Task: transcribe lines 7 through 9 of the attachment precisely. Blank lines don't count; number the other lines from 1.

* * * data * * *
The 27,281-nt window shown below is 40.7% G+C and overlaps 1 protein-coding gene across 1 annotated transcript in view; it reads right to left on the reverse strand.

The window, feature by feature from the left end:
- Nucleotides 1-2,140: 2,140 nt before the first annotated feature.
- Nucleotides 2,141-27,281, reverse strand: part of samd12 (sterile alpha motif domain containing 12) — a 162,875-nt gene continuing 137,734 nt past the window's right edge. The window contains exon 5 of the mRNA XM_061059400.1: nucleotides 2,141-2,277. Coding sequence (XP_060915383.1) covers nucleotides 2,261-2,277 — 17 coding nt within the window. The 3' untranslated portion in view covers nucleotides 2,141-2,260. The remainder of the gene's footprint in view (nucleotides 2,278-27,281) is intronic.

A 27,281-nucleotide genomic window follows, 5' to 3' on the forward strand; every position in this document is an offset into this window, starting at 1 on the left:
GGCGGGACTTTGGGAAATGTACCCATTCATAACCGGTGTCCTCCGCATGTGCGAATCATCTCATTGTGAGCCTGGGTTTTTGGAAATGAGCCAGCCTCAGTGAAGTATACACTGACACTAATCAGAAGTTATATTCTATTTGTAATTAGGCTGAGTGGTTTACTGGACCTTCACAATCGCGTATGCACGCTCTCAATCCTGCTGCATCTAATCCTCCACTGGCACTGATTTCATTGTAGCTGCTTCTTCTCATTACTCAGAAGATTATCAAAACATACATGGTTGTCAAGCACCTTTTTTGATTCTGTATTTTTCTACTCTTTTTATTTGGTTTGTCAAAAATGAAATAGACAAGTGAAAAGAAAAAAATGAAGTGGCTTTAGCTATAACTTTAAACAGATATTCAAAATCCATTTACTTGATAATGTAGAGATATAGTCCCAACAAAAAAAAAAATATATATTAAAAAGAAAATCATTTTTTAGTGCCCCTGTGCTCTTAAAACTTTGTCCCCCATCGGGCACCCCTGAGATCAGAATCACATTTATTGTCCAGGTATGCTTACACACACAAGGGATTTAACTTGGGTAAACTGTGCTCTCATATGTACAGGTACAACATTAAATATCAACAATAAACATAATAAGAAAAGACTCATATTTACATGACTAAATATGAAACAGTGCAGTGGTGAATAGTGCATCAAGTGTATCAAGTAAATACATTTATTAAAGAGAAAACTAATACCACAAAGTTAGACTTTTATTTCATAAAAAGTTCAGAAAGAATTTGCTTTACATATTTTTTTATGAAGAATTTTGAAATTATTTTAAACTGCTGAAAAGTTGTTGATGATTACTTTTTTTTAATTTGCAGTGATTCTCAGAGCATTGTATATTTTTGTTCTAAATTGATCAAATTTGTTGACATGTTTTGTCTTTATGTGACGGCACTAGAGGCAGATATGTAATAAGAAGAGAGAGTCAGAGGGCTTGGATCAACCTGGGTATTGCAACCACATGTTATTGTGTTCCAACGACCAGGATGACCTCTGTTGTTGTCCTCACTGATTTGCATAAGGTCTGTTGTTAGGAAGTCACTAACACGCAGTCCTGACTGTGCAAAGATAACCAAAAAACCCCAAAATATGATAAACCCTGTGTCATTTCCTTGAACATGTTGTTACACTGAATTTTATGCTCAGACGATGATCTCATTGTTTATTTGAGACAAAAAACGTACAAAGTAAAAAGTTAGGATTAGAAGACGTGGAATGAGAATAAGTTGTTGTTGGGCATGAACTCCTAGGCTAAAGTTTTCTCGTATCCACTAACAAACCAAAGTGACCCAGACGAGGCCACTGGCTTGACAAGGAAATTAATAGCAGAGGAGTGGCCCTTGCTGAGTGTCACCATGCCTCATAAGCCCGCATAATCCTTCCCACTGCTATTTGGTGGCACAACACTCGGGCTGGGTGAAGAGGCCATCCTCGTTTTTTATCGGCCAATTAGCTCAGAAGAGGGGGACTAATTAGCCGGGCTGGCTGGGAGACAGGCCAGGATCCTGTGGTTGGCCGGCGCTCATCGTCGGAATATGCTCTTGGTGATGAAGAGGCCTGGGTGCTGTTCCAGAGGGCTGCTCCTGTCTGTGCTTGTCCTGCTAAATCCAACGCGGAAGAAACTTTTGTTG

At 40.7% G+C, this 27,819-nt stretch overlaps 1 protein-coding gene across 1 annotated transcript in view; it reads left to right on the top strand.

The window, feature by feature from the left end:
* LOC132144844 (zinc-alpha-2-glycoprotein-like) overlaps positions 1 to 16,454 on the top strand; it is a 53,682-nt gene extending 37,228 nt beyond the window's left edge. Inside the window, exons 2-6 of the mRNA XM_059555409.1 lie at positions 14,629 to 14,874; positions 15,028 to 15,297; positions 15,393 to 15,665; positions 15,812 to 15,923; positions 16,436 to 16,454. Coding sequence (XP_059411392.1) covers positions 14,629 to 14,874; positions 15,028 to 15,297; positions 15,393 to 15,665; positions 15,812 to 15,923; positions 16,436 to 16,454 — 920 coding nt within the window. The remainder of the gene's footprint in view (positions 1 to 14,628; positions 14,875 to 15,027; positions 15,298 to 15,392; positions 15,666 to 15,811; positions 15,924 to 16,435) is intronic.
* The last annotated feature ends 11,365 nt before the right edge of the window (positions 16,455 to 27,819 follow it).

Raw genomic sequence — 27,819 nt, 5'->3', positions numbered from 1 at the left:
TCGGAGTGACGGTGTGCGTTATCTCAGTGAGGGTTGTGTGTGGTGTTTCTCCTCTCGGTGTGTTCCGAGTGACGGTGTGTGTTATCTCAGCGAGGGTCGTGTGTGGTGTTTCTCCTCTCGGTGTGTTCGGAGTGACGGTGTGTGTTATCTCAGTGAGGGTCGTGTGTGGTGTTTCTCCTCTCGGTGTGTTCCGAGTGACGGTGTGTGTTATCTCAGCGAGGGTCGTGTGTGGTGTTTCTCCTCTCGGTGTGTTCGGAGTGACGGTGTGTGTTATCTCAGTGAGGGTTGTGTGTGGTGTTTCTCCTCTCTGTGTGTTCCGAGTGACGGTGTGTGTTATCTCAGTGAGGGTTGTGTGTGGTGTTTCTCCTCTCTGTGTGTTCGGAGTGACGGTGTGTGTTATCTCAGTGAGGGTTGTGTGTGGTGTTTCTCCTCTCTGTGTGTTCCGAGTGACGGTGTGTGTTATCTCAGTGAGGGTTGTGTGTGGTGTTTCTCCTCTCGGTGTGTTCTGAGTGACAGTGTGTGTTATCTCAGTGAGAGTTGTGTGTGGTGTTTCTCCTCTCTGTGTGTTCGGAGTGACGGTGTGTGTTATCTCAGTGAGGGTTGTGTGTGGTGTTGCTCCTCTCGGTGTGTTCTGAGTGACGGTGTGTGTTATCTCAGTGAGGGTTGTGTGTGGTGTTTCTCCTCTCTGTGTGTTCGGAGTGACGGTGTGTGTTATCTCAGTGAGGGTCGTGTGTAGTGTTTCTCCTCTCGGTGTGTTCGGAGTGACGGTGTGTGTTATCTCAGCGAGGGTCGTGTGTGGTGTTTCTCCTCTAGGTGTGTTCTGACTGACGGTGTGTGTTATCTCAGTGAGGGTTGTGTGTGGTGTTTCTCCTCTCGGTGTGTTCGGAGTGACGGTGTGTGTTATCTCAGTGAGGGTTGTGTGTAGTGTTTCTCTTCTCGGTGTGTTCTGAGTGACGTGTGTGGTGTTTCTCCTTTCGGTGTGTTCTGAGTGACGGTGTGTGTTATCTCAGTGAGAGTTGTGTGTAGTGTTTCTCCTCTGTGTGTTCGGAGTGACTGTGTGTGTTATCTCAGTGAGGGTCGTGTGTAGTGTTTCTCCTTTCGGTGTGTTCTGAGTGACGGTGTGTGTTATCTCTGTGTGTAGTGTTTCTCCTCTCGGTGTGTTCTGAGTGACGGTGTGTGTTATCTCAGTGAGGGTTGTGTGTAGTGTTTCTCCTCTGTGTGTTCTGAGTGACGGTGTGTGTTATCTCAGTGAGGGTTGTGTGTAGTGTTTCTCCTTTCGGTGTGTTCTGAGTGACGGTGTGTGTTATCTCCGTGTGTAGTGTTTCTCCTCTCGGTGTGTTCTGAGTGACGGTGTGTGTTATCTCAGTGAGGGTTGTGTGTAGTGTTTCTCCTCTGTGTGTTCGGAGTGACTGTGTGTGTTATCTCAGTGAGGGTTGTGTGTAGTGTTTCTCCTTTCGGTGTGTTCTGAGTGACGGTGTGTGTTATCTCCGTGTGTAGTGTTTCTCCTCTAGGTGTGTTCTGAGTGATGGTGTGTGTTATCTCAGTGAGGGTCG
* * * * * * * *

At 40.7% G+C, this 27,819-nt stretch overlaps 1 protein-coding gene across 1 annotated transcript in view; it reads left to right on the top strand.

The window, feature by feature from the left end:
* LOC132144844 (zinc-alpha-2-glycoprotein-like) overlaps positions 1 to 16,454 on the top strand; it is a 53,682-nt gene extending 37,228 nt beyond the window's left edge. Inside the window, exons 2-6 of the mRNA XM_059555409.1 lie at positions 14,629 to 14,874; positions 15,028 to 15,297; positions 15,393 to 15,665; positions 15,812 to 15,923; positions 16,436 to 16,454. Coding sequence (XP_059411392.1) covers positions 14,629 to 14,874; positions 15,028 to 15,297; positions 15,393 to 15,665; positions 15,812 to 15,923; positions 16,436 to 16,454 — 920 coding nt within the window. The remainder of the gene's footprint in view (positions 1 to 14,628; positions 14,875 to 15,027; positions 15,298 to 15,392; positions 15,666 to 15,811; positions 15,924 to 16,435) is intronic.